Mr. H posted the results of a recent poll asking whether it’s OK to ask emergency department patients to pay before treating them for non-emergent problems. The vast majority of HIStalk readers responding thought it would be OK.
Since I’ve spent the better part of the last week working the ED, I have to say I agree. Normally I don’t work this many shifts, but the combined stresses of recent changes in our nursing ratios that resulted in some “blue flu” among the nursing staff seems to have inspired an unusual number of call-ins among the medical staff as well. (Either that, or my partners just want to get a jump on their summer vacations.)
Most of my shifts were on the lower acuity side of the ED, which suits me just fine. The full-time docs can handle all the gunshots, “fit for confinement” exams, strokes, heart attacks, and major trauma, thank you very much. I’m perfectly happy to handle fractures, asthma exacerbations, lacerations, and minor trauma. This week, however, we had a boom in patients who simply should not have been in the ED.
This was a bit of a bummer from an electronic documentation standpoint. Our recent upgrade brought us the ability to have condition-specific defaults, and I had spent a fair amount of time building out my personal templates for the conditions I typically see. I did not, however, spend any time building templates for problems that might be best handled at home with a wet paper towel and a nap. The highlight reel:
- A teenager with an insect bite. His mother wrote a note giving permission for a neighbor to bring him in. He noticed the bite in the morning before school when it wasn’t bothering him at all, but mom decided at 10 p.m. that she wanted to know what kind of insect it was that bit him. Unfortunately, I am not an entomologist.
- A high school senior with mild sunburn who wanted to know what she could put on it to make it go away before graduation (which was the next day.)
- An adult male with a 0.5 cm lump on his arm that had been there for six months. That prompted him to arrive at 1 a.m. “just to get checked out,” although he couldn’t say why he was coming in NOW.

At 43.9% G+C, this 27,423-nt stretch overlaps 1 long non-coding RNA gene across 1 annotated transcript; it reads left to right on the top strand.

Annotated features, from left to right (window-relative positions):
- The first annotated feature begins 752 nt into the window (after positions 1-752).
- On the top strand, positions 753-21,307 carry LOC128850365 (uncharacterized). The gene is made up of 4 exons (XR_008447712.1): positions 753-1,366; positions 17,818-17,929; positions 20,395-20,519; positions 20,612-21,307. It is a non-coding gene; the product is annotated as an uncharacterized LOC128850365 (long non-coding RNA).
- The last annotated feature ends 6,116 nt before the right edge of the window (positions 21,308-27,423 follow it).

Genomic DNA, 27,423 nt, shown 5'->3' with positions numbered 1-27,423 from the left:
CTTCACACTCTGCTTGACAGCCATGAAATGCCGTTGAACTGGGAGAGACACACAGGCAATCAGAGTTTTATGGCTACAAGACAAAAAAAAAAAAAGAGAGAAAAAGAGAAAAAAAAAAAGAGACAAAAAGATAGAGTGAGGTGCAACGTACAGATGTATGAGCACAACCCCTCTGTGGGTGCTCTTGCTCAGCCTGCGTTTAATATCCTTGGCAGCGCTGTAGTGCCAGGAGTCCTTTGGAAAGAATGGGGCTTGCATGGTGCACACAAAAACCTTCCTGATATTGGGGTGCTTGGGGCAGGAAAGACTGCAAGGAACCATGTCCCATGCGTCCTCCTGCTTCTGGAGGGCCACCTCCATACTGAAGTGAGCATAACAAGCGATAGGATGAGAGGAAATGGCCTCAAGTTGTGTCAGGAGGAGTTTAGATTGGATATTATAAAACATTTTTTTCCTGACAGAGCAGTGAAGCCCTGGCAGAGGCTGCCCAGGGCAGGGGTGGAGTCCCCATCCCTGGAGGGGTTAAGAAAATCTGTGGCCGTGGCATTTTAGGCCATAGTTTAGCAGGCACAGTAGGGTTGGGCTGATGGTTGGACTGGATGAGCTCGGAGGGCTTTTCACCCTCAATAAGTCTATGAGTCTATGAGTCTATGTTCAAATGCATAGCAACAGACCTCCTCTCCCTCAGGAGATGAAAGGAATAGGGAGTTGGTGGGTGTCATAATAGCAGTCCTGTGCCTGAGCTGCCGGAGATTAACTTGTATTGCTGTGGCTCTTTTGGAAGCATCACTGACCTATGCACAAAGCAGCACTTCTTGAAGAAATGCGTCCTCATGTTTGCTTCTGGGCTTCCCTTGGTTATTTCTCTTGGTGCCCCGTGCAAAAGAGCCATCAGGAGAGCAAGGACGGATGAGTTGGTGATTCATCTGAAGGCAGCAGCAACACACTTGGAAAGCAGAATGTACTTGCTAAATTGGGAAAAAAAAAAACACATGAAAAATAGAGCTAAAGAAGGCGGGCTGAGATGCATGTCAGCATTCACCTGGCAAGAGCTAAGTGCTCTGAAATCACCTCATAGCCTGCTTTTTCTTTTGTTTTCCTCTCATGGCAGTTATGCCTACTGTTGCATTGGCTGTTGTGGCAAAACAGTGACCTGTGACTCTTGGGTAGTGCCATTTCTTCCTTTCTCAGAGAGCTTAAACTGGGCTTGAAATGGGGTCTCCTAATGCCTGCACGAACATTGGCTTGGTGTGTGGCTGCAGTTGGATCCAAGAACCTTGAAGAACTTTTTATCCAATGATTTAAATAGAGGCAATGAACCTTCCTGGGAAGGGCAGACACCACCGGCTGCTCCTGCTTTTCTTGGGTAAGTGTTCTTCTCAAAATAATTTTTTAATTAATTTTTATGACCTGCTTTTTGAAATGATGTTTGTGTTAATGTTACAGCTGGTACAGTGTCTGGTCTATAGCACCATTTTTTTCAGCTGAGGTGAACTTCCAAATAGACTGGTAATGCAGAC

I’m pretty sure that if someone in the waiting room would have told them it would be a minimum of a two and a half hour wait and a $200 charge, these three musketeers (and the dozens like them) would probably have chosen to go home. I wish we could have a seasoned registered nurse stationed in the waiting room, administering simple first aid and counseling patients to follow up with a primary physician or a walk-in clinic in a day or two rather than using scarce ED resources. While I was dealing with them, we had an elderly woman with a complex fracture of her upper arm, several patients with lacerations, and a chap with a knee the size of a grapefruit that needed my attention.
Unfortunately, fallout from the Emergency Medical Treatment and Active Labor Act (EMTALA) makes it difficult for us to employ creative strategies to reserve the ED for appropriate use. Becoming law in 1986 as part of the COBRA legislation, EMTALA seemed like a good idea at the time. Although EMTALA was intended to ensure that patients presenting with emergent conditions were not turned away for inability to pay or other discriminatory reasons, the unintended consequence is a generalized fear of saying “no” to anyone who walks in the door.
The Code specifically defines an “emergency medical condition.” More than half of my patients this week failed to meet that standard, yet they had full visits anyway. We had to document each visit in detail, including a full review of systems, counseling on advance directives, nutritional screening, and more. (We also had to arrange transportation home for the mom who brought her daughter by ambulance for a splinter, but that’s another story entirely.)
I wasn’t in practice prior to 1986 so I can’t say what it was like, but I can’t imagine it was as chaotic and soul-sucking as it is now. I was, however, in the trenches when E&M Coding appeared on the scene, and I experienced first-hand the ridiculous make-work that ensued.
Looking at the track record for federal meddling in health care, it’s hard for me to think that the changes occurring as a result of Meaningful Use will turn out well in the long run. I may have Certified EHR Technology and full command of the Meaningful Use program. I can cite all the measures verbatim even after a couple of glasses of wine. I have more timely access to old charts (which are now actually legible) and better drug interaction checking, but other than that, the benefits still seem elusive.
How do you think we’ll feel in 25 years when we look back at Meaningful Use? E-mail me.